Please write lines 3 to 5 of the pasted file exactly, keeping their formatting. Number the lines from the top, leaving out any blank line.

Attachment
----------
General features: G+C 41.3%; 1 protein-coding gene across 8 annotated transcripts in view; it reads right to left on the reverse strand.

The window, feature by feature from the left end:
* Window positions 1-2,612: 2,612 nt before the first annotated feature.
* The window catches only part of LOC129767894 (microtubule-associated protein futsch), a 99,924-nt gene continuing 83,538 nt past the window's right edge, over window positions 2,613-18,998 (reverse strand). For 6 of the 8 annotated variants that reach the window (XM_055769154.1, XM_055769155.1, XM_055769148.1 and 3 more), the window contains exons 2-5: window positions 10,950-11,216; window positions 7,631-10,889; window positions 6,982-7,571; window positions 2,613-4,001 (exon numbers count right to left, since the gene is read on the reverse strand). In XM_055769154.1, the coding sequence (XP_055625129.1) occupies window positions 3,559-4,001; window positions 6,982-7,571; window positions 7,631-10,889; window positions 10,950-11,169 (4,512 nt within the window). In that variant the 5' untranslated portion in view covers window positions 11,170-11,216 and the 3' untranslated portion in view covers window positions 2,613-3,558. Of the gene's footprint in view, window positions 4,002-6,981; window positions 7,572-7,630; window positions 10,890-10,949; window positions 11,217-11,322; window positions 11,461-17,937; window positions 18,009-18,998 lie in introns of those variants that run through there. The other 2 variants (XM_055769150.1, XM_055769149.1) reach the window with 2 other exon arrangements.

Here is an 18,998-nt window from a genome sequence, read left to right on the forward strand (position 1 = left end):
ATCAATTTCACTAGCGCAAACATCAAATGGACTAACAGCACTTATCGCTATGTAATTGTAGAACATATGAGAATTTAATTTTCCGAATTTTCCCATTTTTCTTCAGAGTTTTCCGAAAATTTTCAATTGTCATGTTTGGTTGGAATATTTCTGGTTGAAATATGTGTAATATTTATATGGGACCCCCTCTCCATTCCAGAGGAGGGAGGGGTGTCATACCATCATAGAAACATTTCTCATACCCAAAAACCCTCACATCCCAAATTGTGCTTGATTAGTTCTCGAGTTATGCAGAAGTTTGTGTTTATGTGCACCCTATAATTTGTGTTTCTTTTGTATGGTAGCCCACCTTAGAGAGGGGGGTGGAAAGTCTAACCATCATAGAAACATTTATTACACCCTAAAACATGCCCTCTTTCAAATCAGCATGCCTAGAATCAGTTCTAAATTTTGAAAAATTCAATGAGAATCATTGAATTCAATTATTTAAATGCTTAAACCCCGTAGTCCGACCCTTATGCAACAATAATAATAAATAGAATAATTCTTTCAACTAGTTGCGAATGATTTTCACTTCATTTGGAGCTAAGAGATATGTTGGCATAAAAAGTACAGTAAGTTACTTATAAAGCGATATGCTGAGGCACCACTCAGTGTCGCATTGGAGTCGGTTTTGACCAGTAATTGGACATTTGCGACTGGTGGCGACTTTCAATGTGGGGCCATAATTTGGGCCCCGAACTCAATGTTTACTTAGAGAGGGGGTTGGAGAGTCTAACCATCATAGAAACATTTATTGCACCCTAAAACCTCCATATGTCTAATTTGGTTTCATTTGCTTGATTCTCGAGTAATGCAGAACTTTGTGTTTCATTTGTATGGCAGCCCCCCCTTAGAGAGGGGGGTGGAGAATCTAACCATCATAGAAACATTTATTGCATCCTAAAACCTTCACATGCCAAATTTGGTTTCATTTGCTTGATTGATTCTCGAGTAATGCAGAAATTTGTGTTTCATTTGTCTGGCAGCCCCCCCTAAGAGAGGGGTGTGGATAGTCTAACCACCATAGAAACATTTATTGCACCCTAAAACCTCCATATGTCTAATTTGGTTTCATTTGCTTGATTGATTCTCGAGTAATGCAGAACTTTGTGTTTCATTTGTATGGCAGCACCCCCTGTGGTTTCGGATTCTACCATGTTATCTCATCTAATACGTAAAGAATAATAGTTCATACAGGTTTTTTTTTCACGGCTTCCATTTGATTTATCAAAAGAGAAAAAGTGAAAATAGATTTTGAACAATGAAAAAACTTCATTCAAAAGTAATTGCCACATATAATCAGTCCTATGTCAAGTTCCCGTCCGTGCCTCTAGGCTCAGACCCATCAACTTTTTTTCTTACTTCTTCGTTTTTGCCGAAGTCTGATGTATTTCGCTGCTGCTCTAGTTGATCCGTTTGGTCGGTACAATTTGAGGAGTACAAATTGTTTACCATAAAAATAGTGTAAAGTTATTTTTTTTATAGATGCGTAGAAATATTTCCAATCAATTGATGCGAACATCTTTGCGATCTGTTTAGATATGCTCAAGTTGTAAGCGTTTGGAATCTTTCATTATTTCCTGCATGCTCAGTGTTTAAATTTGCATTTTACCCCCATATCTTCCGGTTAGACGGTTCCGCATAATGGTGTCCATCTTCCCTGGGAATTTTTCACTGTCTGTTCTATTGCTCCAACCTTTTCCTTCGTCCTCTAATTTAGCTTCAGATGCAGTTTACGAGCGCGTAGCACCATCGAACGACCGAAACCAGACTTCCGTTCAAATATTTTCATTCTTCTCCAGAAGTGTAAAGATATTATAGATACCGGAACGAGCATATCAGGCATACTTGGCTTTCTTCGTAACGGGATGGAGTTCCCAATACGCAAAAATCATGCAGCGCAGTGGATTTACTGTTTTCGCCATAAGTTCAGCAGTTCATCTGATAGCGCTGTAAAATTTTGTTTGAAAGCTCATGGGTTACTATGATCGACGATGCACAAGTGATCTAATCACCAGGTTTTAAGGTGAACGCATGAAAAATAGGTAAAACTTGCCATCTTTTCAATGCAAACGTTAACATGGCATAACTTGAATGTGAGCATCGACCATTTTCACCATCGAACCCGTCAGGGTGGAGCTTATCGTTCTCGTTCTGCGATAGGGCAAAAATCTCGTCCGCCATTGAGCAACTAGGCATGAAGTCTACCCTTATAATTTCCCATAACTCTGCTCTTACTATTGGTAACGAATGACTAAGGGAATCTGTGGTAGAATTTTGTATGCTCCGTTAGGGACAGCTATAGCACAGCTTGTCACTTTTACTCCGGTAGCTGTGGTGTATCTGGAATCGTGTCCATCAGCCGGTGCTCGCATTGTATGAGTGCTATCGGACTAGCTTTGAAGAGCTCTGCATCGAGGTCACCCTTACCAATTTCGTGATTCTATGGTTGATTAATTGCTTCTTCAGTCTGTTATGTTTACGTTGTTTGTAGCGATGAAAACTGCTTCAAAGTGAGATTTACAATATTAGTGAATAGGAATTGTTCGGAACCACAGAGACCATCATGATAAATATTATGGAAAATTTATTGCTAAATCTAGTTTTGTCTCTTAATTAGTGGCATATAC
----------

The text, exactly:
* Window positions 1-2,612: 2,612 nt before the first annotated feature.
* The window catches only part of LOC129767894 (microtubule-associated protein futsch), a 99,924-nt gene continuing 83,538 nt past the window's right edge, over window positions 2,613-18,998 (reverse strand). For 6 of the 8 annotated variants that reach the window (XM_055769154.1, XM_055769155.1, XM_055769148.1 and 3 more), the window contains exons 2-5: window positions 10,950-11,216; window positions 7,631-10,889; window positions 6,982-7,571; window positions 2,613-4,001 (exon numbers count right to left, since the gene is read on the reverse strand). In XM_055769154.1, the coding sequence (XP_055625129.1) occupies window positions 3,559-4,001; window positions 6,982-7,571; window positions 7,631-10,889; window positions 10,950-11,169 (4,512 nt within the window). In that variant the 5' untranslated portion in view covers window positions 11,170-11,216 and the 3' untranslated portion in view covers window positions 2,613-3,558. Of the gene's footprint in view, window positions 4,002-6,981; window positions 7,572-7,630; window positions 10,890-10,949; window positions 11,217-11,322; window positions 11,461-17,937; window positions 18,009-18,998 lie in introns of those variants that run through there. The other 2 variants (XM_055769150.1, XM_055769149.1) reach the window with 2 other exon arrangements.

Here is an 18,998-nt window from a genome sequence, read left to right on the forward strand (position 1 = left end):